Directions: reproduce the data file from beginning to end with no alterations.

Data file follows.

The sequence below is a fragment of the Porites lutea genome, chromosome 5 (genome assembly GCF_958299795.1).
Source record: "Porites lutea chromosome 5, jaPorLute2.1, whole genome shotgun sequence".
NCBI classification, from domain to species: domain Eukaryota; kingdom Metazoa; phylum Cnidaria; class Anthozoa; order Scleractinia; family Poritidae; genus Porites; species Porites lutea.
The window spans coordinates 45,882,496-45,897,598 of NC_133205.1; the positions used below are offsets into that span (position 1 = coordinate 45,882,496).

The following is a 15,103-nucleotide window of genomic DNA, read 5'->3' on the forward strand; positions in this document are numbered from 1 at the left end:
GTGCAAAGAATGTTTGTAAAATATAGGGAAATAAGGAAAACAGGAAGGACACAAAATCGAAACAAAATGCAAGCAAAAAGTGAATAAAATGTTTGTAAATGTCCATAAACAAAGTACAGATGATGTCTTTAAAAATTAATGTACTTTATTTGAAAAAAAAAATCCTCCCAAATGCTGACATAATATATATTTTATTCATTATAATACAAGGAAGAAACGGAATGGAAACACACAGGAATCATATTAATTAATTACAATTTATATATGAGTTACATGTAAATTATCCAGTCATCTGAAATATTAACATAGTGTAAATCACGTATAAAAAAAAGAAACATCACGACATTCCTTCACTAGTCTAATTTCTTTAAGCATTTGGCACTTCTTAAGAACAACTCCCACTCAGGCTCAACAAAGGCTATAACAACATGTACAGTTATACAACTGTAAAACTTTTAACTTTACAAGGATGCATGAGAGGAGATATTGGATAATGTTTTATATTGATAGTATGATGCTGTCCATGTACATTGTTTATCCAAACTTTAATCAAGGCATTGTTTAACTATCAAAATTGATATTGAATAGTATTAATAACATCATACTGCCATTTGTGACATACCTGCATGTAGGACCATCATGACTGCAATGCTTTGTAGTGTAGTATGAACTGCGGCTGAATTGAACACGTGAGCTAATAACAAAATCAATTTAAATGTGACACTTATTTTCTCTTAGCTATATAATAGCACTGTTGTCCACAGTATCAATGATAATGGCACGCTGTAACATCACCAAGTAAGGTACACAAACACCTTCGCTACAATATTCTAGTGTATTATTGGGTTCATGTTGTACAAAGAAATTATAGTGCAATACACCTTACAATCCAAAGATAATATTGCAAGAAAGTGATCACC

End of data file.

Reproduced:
The sequence below is a fragment of the Porites lutea genome, chromosome 5 (genome assembly GCF_958299795.1).
Source record: "Porites lutea chromosome 5, jaPorLute2.1, whole genome shotgun sequence".
NCBI classification, from domain to species: domain Eukaryota; kingdom Metazoa; phylum Cnidaria; class Anthozoa; order Scleractinia; family Poritidae; genus Porites; species Porites lutea.
The window spans coordinates 45,882,496-45,897,598 of NC_133205.1; the positions used below are offsets into that span (position 1 = coordinate 45,882,496).

The following is a 15,103-nucleotide window of genomic DNA, read 5'->3' on the forward strand; positions in this document are numbered from 1 at the left end:
GTGCAAAGAATGTTTGTAAAATATAGGGAAATAAGGAAAACAGGAAGGACACAAAATCGAAACAAAATGCAAGCAAAAAGTGAATAAAATGTTTGTAAATGTCCATAAACAAAGTACAGATGATGTCTTTAAAAATTAATGTACTTTATTTGAAAAAAAAAATCCTCCCAAATGCTGACATAATATATATTTTATTCATTATAATACAAGGAAGAAACGGAATGGAAACACACAGGAATCATATTAATTAATTACAATTTATATATGAGTTACATGTAAATTATCCAGTCATCTGAAATATTAACATAGTGTAAATCACGTATAAAAAAAAGAAACATCACGACATTCCTTCACTAGTCTAATTTCTTTAAGCATTTGGCACTTCTTAAGAACAACTCCCACTCAGGCTCAACAAAGGCTATAACAACATGTACAGTTATACAACTGTAAAACTTTTAACTTTACAAGGATGCATGAGAGGAGATATTGGATAATGTTTTATATTGATAGTATGATGCTGTCCATGTACATTGTTTATCCAAACTTTAATCAAGGCATTGTTTAACTATCAAAATTGATATTGAATAGTATTAATAACATCATACTGCCATTTGTGACATACCTGCATGTAGGACCATCATGACTGCAATGCTTTGTAGTGTAGTATGAACTGCGGCTGAATTGAACACGTGAGCTAATAACAAAATCAATTTAAATGTGACACTTATTTTCTCTTAGCTATATAATAGCACTGTTGTCCACAGTATCAATGATAATGGCACGCTGTAACATCACCAAGTAAGGTACACAAACACCTTCGCTACAATATTCTAGTGTATTATTGGGTTCATGTTGTACAAAGAAATTATAGTGCAATACACCTTACAATCCAAAGATAATATTGCAAGAAAGTGATCACC